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I have a table of about 360,000 records and here's performing a query on two indexed fields:

SELECT COUNT(*)
FROM emails
WHERE
department_id IN(1,2,3,4)
AND category_id IN (5,6,7,8)

(Time: 0.9624802)

           id: 1
  select_type: SIMPLE
        table: emails
         type: range
possible_keys: emails_department_id_idx,emails_category_id_idx
          key: emails_category_id_idx
      key_len: 5
          ref: NULL
         rows: 54018
        Extra: Using where

So only one index is being used there. (I can get an index merge to work when using simpler comparisons or range criteria, but I need to do checks like this against a list of IDs).

Here I created two new tables to map this relationship, and using JOIN's I replicated the same results:

SELECT COUNT(*)
FROM emails
LEFT JOIN email_to_department ON (email_to_department.email_id = emails.id AND email_to_department.department_id IN (1,2,3,4))
LEFT JOIN email_to_category ON (email_to_category.email_id = emails.id AND email_to_category.category_id IN (5,6,7,8))
WHERE
email_to_department.department_id IS NOT NULL
AND email_to_category.category_id IS NOT NULL

(Time: 0.5217777)

*************************** 1. row ***************************
           id: 1
  select_type: SIMPLE
        table: email_to_category
         type: range
possible_keys: PRIMARY,category_id
          key: category_id
      key_len: 4
      ref: NULL
     rows: 61282
    Extra: Using where; Using index
*************************** 2. row ***************************
           id: 1
  select_type: SIMPLE
        table: email_to_department
         type: ref
possible_keys: PRIMARY,department_id
          key: PRIMARY
      key_len: 4
          ref: testdb.email_to_category.email_id
         rows: 1
        Extra: Using where; Using index
*************************** 3. row ***************************
           id: 1
  select_type: SIMPLE
        table: emails
         type: eq_ref
possible_keys: PRIMARY
          key: PRIMARY
      key_len: 4
          ref: testdb.email_to_category.email_id
         rows: 1
        Extra: Using index
3 rows in set (0.38 sec)

So each query now uses an index, and trims almost half the time off. Is this bad design? Should I write the rest of these relationships in the same way?

If I add more criteria in the same way, the JOIN'd version of the query seems to get faster and the other remains more or less the same.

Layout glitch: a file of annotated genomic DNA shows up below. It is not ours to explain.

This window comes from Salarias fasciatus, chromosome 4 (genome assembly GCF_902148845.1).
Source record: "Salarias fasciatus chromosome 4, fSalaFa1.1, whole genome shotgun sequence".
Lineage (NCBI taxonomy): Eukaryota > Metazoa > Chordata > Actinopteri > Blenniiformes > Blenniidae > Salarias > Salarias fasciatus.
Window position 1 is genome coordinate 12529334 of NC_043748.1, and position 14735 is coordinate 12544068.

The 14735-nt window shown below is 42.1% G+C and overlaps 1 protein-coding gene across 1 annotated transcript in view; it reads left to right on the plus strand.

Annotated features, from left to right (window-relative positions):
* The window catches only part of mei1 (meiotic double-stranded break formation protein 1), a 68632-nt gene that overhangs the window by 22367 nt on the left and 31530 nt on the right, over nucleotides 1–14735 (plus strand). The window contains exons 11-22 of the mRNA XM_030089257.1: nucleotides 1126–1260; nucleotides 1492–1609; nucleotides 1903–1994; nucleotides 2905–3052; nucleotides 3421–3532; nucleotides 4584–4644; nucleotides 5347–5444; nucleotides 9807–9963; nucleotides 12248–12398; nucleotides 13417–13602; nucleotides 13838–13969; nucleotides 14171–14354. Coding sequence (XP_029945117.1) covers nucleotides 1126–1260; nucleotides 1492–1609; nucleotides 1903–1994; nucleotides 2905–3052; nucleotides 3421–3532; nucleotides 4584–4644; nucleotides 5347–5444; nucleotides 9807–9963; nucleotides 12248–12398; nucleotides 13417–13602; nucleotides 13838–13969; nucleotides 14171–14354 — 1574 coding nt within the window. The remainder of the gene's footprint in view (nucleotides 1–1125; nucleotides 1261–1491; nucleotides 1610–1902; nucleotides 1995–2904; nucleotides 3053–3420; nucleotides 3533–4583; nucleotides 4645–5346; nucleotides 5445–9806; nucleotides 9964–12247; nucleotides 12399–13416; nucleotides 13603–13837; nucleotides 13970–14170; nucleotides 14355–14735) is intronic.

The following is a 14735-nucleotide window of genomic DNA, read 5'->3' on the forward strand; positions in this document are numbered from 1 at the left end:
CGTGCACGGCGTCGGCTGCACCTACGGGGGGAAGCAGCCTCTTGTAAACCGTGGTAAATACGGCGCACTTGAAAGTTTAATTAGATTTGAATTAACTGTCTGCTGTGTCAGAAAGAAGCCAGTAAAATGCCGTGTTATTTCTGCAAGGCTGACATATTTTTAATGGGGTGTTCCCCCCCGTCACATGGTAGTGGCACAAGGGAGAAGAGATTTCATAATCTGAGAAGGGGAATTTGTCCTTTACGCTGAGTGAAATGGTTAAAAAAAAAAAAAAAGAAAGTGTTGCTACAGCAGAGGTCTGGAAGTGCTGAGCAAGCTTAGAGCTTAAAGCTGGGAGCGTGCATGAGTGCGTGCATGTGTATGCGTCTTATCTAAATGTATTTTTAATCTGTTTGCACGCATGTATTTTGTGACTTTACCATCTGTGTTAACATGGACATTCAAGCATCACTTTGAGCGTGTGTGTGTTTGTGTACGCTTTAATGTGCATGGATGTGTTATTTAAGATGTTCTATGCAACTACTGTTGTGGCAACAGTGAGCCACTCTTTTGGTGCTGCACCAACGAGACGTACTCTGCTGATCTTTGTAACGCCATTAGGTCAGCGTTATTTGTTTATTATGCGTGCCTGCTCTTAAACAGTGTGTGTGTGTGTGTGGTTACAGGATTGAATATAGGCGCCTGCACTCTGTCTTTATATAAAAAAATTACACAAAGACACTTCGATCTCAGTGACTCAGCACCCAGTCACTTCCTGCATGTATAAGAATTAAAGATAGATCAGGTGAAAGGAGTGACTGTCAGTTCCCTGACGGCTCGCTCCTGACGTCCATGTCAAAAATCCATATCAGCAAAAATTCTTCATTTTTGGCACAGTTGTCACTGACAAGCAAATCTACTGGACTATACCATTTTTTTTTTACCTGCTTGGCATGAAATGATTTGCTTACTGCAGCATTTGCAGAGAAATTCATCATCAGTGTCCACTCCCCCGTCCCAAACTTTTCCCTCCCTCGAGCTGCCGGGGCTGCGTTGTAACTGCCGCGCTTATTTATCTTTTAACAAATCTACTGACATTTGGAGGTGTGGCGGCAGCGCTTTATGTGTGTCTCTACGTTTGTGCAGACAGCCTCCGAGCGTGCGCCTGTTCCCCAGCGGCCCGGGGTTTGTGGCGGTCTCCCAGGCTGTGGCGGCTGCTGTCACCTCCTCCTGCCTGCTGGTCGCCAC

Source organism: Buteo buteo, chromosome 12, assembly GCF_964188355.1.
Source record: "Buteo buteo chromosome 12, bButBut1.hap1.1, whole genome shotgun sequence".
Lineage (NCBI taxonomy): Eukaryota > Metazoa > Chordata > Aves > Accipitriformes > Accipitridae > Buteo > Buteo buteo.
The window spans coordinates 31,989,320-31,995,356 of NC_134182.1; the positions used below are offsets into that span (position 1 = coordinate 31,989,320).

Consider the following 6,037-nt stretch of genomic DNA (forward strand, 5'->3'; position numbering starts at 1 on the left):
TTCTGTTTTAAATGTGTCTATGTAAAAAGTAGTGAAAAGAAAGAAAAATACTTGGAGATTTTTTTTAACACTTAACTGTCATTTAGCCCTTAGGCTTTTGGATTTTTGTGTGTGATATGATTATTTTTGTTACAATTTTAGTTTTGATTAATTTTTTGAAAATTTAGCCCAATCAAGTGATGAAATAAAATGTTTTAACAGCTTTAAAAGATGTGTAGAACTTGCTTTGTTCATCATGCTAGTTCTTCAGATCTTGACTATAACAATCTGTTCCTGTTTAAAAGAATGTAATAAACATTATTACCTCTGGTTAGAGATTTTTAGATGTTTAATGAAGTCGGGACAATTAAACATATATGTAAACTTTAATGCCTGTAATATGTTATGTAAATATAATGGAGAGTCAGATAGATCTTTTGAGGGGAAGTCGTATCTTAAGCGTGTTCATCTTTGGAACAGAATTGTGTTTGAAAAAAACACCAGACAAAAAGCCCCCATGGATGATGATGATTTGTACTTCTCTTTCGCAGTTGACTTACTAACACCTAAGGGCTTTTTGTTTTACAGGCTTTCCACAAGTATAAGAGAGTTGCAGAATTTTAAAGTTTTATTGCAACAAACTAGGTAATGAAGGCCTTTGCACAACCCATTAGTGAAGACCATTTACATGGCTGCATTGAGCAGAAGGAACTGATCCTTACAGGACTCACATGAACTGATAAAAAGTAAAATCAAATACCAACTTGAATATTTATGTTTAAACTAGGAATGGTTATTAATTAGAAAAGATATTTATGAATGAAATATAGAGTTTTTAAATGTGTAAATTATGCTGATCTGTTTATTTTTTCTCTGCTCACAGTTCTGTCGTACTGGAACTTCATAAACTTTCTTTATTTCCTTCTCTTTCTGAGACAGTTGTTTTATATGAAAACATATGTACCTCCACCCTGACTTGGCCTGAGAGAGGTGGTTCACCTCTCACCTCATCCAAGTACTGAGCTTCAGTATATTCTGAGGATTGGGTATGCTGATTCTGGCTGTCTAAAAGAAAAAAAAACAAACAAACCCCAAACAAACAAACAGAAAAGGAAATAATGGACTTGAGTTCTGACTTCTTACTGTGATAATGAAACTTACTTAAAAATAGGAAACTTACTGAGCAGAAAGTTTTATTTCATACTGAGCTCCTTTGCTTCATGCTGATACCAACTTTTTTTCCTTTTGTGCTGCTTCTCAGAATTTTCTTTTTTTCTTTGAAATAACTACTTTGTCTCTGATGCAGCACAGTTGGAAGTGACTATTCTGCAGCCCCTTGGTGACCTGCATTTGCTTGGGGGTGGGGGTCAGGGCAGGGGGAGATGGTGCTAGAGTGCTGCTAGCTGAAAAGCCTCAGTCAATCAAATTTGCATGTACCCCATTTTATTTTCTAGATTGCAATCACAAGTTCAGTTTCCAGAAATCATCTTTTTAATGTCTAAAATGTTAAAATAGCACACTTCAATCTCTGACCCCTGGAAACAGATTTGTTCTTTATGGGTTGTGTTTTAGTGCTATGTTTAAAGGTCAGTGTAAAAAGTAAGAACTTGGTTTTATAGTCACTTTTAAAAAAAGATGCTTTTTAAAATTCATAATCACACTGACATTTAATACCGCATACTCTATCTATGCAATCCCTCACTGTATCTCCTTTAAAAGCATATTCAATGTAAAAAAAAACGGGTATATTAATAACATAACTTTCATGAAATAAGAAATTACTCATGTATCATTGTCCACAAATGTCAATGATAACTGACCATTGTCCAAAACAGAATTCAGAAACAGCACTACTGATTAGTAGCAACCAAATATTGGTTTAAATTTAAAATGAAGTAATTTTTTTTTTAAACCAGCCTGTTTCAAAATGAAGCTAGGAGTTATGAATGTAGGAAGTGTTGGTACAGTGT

Doing a simple query on just a single indexed field is very very fast of course:

SELECT COUNT(*)
FROM emails
WHERE department_id IN(1,2,3,4)

Is there another strategy I might use to make these kinds of queries faster still? There are other properties that need to be filtered on as well, and in different combinations, so creating multi-column indexes won't really help.

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In your first query you may wish to consider adding a key on the department_id and category_id as follows, INDEX(department_id, category_id). This will help the first query filter results using the index. –  JamesHalsall Feb 11 '11 at 17:42

2 Answers 2

This is really a question about database normalization. You can look for information on that topic in many places.

Basic answer Since there is a huge literature about this, and there are a lot of differences, I will just point out that it boils down to trade-offs; Speed versus storage requirements, or ease of use versus data duplication. You may want to understand what normalization is in order to understand why you would or would not want to do it.

Further reading This is a deep topic, you may want to learn more - there are hundreds of books and thousands of scholarly papers on these issues. For instance, look at this previous SO question about designing a database: Database design: one huge table or separate tables?, or this one: First-time database design: am I overengineering? or Database Normalization Basics on About.com.

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I also agree with Jaitsu about creating a composite key on the two fields. As a rule, you should always put the column with the higher cardinality first in the composite index. That way you can have a more selective index.

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